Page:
Selling is hard, especially in today’s world. While all aspects of selling are hard, getting the sale started is probably the most challenging aspect of the process. Prospects are inundated with more commercial messages and inquiries than ever before. On top of that, prospects have more tools than ever before to keep salespeople away. It’s no wonder that it takes more effort than ever before to make that initial contact.
Making the stakes even higher is the importance of the impression and positioning that the first contact creates. A strong start makes every aspect of the process that follows much easier, while a poor start makes everything far, far more challenging.
This is a major reason why marketing and sales must work together to create the environment that allows more initial sales conversations to occur. When they do occur, sales reps - whether they are sales development reps, account executives or senior business execs - must be prepared to make it an impactful, resonating conversation that builds a strong foundation for a successful sales process.
And that’s why it’s so depressing when I hear some of the stupid things people in a selling position say when beginning conversations with prospects. I hate to be so negative, but I know what it costs (and what companies should be investing) to create qualified leads (if you don’t know what you should be investing and would like to, you can download our target sales cost calculator).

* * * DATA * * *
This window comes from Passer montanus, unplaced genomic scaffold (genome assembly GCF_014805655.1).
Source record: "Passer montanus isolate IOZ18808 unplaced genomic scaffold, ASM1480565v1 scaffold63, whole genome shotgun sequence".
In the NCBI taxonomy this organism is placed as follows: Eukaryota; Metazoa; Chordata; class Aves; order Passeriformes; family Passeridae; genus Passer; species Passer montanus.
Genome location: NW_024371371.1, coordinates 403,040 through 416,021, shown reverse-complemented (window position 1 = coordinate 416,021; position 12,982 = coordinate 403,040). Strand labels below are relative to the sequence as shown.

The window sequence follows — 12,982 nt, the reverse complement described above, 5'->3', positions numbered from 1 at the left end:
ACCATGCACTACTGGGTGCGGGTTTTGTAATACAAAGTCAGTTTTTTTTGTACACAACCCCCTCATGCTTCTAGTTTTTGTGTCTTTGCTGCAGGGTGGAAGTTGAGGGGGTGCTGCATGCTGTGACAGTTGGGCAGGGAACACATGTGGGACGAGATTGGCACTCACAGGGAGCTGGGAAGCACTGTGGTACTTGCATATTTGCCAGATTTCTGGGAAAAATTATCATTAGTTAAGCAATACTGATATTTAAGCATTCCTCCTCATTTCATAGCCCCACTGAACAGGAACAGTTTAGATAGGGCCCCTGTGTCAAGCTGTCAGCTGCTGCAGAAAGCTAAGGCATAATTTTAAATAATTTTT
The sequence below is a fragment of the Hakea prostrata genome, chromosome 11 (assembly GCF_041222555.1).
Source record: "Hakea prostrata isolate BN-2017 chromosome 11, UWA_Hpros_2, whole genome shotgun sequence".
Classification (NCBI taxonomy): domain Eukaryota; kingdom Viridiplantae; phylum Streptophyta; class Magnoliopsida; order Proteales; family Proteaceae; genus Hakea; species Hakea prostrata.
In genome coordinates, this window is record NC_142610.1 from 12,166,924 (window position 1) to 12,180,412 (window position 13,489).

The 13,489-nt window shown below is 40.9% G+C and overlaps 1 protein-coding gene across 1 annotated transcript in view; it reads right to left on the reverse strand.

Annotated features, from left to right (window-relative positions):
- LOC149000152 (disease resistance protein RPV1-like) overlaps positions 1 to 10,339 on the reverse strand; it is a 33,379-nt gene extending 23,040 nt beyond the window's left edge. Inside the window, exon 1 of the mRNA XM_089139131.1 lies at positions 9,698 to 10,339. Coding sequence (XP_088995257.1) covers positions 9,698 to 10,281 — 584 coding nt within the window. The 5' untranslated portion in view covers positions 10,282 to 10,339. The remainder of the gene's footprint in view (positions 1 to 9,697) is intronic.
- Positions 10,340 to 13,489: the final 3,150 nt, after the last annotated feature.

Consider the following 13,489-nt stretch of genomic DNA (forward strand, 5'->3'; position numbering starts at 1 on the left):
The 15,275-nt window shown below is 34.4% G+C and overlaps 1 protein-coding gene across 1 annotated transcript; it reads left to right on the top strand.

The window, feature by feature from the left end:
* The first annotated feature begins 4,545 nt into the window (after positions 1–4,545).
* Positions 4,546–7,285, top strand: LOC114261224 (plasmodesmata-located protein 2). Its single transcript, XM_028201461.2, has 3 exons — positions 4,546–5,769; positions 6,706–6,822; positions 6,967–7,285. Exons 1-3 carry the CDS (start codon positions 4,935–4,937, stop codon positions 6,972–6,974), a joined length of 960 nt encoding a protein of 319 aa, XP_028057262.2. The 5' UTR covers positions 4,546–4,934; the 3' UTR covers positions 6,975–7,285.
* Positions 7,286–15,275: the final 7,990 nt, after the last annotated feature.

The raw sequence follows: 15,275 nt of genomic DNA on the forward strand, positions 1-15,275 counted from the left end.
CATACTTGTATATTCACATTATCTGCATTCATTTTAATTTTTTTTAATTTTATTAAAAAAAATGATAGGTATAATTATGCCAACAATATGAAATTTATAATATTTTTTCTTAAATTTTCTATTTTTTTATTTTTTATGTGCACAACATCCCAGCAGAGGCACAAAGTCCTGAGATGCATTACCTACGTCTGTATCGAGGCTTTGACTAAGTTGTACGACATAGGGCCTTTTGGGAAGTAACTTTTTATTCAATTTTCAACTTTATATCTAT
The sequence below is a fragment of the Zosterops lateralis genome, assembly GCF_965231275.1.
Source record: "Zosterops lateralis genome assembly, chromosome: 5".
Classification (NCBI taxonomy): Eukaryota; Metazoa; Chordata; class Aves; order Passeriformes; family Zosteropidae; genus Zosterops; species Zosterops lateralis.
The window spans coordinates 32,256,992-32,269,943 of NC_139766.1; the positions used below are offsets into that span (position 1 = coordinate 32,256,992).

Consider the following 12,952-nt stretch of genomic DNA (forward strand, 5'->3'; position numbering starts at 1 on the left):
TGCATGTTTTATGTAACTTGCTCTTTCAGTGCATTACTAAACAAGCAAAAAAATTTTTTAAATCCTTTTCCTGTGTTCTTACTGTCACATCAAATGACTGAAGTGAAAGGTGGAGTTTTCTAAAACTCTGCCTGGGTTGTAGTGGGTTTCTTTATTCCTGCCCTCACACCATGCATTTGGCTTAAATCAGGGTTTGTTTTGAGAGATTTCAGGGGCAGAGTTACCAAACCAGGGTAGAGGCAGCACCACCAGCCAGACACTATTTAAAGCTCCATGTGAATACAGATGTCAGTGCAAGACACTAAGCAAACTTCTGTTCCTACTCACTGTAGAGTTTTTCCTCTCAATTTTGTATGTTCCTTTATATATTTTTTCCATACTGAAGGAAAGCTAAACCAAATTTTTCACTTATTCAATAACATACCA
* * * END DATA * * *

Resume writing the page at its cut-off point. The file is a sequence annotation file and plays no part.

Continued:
When salespeople use trite terms or begin a conversation unprepared, it destroys all of the hard work that the entire demand generation team invested into creating the opportunity. I often read blog posts that exclaim that outbound marketing is dead, and while they lack the data to support such a claim, they’ve got plenty of stories about poor outreach to support what they're saying.
Over the years I’ve heard salespeople say a lot of stupid things early in a sales conversation. Here are the top six. Avoid them and watch your sales grow.
6. Tell me about your company
One thing that makes this statement/question so damaging is that 10-15 years ago it was a great sales conversation starter. Today, if you’re reaching out to me, you had better know something about my company, what’s happening in my industry and what my challenges are.
How can you possibly know this simply because someone downloaded something, or a prospect was on a list you are pursuing?
The answer is quite simple. From the buyer personas you’ve created, by visiting my website and completing some simple research. In today’s selling world, you must earn your prospect’s attention, and the first way you do that is by knowing who they are before you connect with them.
5. What do you need/Where does it hurt/What keeps you up at night?
This is a close cousin to the previous statement. If you have to ask me what my problems are, you are a peddler and you are creating no value. If you’re talking to any prospect who has any power to guide a purchasing decision you are expected to know their problems without having to ask them.